Police have urged more than 1000 people with outstanding warrants for their arrest to make the most of a ''golden opportunity'' to have them cleared up.
Officers from the ACT and NSW have launched a cross-border blitz on about 1300 unresolved arrest warrants in the territory, most of which relate to minor offences such as thefts, disqualified and drunk-driving, assaults and failure to appear at court.
Some of the crimes date as far back as 1995.
Police sent about 1000 reminder letters to addresses across Australia in May, which urged recipients to go to a police station to have their matter dealt with.
They are now in the process of tracking down those who have not surrendered themselves.
So far 28 people have been arrested and more than 130 of the outstanding warrants have been resolved.
Superintendent Rod Smith, who is Monaro commander, said police spent a lot of time and resources tracking down offenders who failed to show up at court.
''This is your golden opportunity to come and get this squared up, cleared away in a very dignified and proper manner without it having too much of an impact on you,'' he said.
''Otherwise, we will hunt you down and we will find you and bring you before the court.''
If a person fails to show up after being ordered to appear in court, a magistrate can issue a warrant for their arrest.
ACT Policing Judicial Operations' Superintendent Rob Wilson said many people falsely hoped arrest warrants would go away with time, or if they moved interstate.
''People should know that when there's an arrest warrant in existence that they last for ever," he said. ''Whether it be today, tomorrow, next year or in 10 years' time, the chances of you being arrested are very high.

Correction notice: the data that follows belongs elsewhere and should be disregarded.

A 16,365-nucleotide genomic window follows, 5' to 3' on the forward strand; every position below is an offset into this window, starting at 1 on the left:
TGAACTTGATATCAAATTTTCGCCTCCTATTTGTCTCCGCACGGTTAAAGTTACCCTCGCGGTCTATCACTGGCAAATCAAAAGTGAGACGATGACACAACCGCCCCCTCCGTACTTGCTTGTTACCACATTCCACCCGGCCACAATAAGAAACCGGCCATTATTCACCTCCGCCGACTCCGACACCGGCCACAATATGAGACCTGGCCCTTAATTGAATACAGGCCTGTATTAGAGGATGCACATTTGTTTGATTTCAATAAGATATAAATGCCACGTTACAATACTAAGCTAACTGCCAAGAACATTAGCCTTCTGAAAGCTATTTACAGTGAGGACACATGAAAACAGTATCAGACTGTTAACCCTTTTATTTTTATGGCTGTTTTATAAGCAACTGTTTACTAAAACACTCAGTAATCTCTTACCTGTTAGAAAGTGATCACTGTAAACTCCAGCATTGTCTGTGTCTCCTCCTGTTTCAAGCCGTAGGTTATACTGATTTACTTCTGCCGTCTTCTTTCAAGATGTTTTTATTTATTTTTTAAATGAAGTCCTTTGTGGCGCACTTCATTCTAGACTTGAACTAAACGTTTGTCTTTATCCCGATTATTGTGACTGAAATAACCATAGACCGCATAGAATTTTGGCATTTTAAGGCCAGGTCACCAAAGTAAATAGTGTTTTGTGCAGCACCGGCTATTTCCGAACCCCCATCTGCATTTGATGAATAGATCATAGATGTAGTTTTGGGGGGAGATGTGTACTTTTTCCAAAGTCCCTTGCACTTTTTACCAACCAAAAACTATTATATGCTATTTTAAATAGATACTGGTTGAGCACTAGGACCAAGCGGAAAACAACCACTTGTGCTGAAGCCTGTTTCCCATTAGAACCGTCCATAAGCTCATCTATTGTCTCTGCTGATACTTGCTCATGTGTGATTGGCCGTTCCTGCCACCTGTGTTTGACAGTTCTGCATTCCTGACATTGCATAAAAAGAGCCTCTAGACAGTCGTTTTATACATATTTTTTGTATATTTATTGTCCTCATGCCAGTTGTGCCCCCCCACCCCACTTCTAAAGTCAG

''It can also hinder your chances of employment in terms of employment checks and also in relation to travelling overseas in relation to visas.''
Superintendent Wilson said there was still time for people who had received letters to turn themselves in to police.
''If people receive one of these letters they should go to the local police station and try to resolve the matter as soon as they can. They don't want these matters hanging over their head for years. Go and resolve the matter and then you can go on with your lives.''
Superintendent Smith said the two police forces combined for the blitz because so many people moved between the ACT and regional NSW, particularly Queanbeyan.
''As we know, criminals don't have boundaries to where they operate and the work of ACT and NSW police pretty much negates those boundary issues,'' he said.
Detective Inspector Shane Box, who is Monaro command crime manager, had a simple message for criminals in southern NSW:
''It doesn't matter what side of the border you're on, we will find you.''